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Predicting strength development of concrete by time domain reflectometry



Title: Predicting strength development of concrete by time domain reflectometry
Author(s): Xiong Yu, Vincent P. Drnevich, Jan Olek
Paper category : conference
Book title: International RILEM Symposium on Concrete Science and Engineering: A Tribute to Arnon Bentur
Editor(s): J. Weiss, K. Kovler, J. Marchand, and S. Mindess
Print-ISBN: None
e-ISBN: 2912143926
Publisher: RILEM Publications SARL
Publication year: 2004
Nb references: 25
Language: English


Abstract: Prediction of strength development in concrete is important for construction operation decisions and for the life-cycle performance of concrete structures. Conventional approaches for evaluating the field strength of concrete are destructive, time consuming, and costly. The maturity method shows promise and is being introduced to practice. This paper introduces an alternative approach for predicting the strength development of concrete from electrical conductivity measured by Time Domain Reflectometry (TDR). The rationale for this new approach is that hydration, which directly controls strength development, also induces significant changes in the electrical properties of concrete, which can be accurately and quickly measured by TDR. We found that electrical conductivity of concrete shows a linear decrease with the logarithm of curing time after the initial set. Besides, the electrical conductivity shows strong correlation to the strength of concrete, which is independent of the types of concrete we investigated. This relation indicates that concrete strength can be predicted based on electrical conductivity measurements. Additionally, the long-term strength of concrete can be predicted from short-term TDR measurements. To improve the accuracy of measurement, a temperature compensation factor is established to account for the dependency of electrical conductivity on temperature. The paper describes the testing system, outlines testing procedures, and explains data analysis. The testing system includes a TDR device and a thermocouple, where the device can sample and analyze data automatically. The data are obtained in about one minute. The system uses a disposable probe made from common spikes that can be permanently installed in mass concrete or in concrete cylinders. This new approach has promise for accurate prediction of concrete strength in a fast, economical and non-destructive fashion.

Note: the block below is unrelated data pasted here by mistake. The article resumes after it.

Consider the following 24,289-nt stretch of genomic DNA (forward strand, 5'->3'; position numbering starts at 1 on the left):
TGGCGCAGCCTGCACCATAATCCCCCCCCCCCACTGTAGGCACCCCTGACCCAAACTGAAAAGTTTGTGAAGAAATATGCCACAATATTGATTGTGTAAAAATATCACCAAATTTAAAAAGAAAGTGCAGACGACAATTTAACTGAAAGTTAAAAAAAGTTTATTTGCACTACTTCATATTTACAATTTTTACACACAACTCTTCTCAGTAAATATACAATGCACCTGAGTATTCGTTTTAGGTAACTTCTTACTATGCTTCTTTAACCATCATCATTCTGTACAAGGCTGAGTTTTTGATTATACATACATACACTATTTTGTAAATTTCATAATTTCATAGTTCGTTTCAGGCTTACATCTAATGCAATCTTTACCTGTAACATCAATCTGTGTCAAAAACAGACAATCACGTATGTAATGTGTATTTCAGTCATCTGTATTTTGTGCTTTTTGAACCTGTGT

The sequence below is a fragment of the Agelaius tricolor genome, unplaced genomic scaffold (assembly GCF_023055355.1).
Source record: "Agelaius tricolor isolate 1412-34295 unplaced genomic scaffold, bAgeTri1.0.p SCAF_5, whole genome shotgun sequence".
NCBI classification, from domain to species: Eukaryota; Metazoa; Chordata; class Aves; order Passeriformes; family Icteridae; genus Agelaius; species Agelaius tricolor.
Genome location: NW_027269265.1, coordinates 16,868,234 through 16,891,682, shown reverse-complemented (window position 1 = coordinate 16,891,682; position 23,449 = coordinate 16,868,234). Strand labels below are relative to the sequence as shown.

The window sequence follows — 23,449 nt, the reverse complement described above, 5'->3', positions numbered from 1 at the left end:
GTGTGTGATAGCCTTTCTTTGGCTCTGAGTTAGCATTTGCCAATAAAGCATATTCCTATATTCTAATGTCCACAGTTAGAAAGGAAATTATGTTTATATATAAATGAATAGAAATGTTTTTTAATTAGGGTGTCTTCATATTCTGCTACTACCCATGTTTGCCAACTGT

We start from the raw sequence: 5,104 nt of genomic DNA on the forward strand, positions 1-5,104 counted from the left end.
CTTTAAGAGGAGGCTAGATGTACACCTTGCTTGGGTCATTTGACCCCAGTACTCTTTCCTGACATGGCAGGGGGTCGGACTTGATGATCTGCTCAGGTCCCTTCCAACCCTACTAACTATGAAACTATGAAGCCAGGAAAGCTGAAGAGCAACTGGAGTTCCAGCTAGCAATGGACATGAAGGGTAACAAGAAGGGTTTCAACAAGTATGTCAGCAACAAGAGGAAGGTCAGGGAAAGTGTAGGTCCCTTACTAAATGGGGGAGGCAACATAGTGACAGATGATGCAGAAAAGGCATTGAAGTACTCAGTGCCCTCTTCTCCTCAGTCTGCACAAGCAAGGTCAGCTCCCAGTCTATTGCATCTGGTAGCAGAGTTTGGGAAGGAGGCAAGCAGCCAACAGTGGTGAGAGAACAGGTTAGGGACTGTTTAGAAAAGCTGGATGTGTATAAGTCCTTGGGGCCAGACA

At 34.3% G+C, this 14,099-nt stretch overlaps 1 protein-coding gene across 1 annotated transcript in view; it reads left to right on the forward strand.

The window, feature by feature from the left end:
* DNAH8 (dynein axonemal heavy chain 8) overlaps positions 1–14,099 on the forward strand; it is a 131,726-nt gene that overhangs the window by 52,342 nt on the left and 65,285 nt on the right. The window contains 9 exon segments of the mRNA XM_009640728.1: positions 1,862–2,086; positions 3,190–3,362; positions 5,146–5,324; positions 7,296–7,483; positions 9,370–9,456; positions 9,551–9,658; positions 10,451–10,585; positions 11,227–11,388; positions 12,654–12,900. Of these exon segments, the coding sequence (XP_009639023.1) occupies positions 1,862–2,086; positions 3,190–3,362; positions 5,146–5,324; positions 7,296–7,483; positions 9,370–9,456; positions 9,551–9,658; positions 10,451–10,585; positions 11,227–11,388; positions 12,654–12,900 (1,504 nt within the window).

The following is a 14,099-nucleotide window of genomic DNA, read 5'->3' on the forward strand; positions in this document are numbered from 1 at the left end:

Online publication: 2004-03-25
Classification: Numerical Modeling
Publication type : full_text
Public price (Euros): 0.00
doi: 10.1617/2912143926.030